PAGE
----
Jane N. Winter, MD | Authors

Pharmacy Practice /MCPOS/Manipal University

Articles

Non-Hodgkin Lymphoma

June 01, 2015

This management guide covers the risk factors, screening, diagnosis, staging, and treatment of non-Hodgkin lymphoma.

Cancer Management Chapter 27: Non-Hodgkin lymphoma

March 12, 2010

The incidence rates of non-Hodgkin lymphoma (NHL) in the United States have almost doubled between 1970 and 1990, representing one of the largest increases of any cancer. Although the overall incidence rates of NHL began to stabilize in the late 1990s, the temporal trends varied by histologic subtype. Some of this increase may be artifactual, resulting from improved diagnostic techniques and access to medical care, or directly related to the development of NHL in 25- to 54-year-old men with human immunodeficiency virus (HIV) infection. However, additional factors must be responsible for this unexpected increase in frequency of NHL that has been observed throughout the United States.

Non-Hodgkin’s lymphoma

January 01, 2005

Between 1950 and 1999, the incidence of non-Hodgkin's lymphoma (NHL)rose by 90% in the United States, representing one of the largest increases ofany cancer. Some of this increase may be artifactual, resulting from improveddiagnostic techniques and access to medical care, or directly related to thedevelopment of NHL in 25- to 54-year-old men with human immunodeficiencyvirus (HIV) infection. However, additional factors must be responsiblefor this unexpected increase in frequency of NHL that has been observedthroughout the United States.

High-Dose Therapy With Stem-Cell Transplantation in the Malignant Lymphomas

December 01, 1999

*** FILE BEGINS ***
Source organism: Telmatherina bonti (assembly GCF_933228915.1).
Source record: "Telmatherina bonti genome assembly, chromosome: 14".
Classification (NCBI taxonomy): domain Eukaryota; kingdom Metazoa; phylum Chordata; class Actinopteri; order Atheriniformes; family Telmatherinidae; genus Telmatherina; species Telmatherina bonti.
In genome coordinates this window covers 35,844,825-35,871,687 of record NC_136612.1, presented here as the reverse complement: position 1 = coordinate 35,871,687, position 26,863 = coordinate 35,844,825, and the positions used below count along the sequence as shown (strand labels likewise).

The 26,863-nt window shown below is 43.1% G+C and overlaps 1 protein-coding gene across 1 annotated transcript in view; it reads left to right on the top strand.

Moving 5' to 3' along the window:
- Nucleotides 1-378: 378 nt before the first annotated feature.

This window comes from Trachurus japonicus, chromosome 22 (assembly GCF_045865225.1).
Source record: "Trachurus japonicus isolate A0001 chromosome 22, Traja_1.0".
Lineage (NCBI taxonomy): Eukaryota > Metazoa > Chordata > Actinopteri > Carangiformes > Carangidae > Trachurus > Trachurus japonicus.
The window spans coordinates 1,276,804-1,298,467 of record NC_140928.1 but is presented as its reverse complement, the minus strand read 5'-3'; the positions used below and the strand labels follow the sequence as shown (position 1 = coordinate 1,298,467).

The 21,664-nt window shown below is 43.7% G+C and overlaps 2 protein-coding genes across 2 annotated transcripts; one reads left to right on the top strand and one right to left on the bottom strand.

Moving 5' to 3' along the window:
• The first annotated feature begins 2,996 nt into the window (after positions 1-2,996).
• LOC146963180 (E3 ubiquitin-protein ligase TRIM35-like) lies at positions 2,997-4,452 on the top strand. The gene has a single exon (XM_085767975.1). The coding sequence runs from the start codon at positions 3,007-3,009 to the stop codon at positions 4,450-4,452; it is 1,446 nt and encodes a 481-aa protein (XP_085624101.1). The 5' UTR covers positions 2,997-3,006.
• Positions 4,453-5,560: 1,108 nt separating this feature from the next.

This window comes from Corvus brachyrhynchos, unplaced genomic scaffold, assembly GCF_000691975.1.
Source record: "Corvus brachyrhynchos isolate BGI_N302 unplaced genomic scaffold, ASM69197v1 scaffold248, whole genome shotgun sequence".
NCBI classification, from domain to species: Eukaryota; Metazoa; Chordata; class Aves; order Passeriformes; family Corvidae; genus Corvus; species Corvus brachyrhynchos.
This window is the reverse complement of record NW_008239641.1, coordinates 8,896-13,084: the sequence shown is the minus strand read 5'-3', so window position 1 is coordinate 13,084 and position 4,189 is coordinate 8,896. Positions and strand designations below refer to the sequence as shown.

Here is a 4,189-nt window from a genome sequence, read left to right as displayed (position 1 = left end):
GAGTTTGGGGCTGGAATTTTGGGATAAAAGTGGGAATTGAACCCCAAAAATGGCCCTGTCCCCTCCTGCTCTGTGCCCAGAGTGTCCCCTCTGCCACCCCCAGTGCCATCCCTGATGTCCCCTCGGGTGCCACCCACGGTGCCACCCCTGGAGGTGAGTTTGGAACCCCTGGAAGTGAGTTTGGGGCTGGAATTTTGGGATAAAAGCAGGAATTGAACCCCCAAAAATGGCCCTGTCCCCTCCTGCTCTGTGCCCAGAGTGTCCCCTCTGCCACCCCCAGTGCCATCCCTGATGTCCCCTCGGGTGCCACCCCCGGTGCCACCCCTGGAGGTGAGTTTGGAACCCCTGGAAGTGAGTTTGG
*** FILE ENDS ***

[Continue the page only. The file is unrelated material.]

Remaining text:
High-dose therapy with hematopoietic progenitor-cell transplantation plays a key role in the treatment of Hodgkin’s disease and the non-Hodgkin’s lymphomas. First and foremost, transplantation is used as a salvage treatment for those who relapse or do not achieve a complete remission with first-line chemotherapy. Carefully selected patients with poor prognostic features may benefit from the incorporation of high-dose therapy and transplant into their initial treatment programs. Despite a myriad of trials, many pivotal questions regarding the appropriate application of high-dose therapy with transplantation to the lymphoid malignancies remain unsettled, including the role of allogeneic transplantation and the optimal timing of transplant for patients with poor prognostic indicators. Phase III studies are required to address these issues; these trials will demand the active commitment of concerned transplanters and referring hematologists and oncologists. Although autologous transplantation has been the preferred approach for the majority of patient subgroups, new approaches to allogeneic transplantation that have diminished toxicity may pave the way for a greater role for allogeneic grafting in the lymphoid diseases. [ONCOLOGY 13(12):1635-1645, 1999]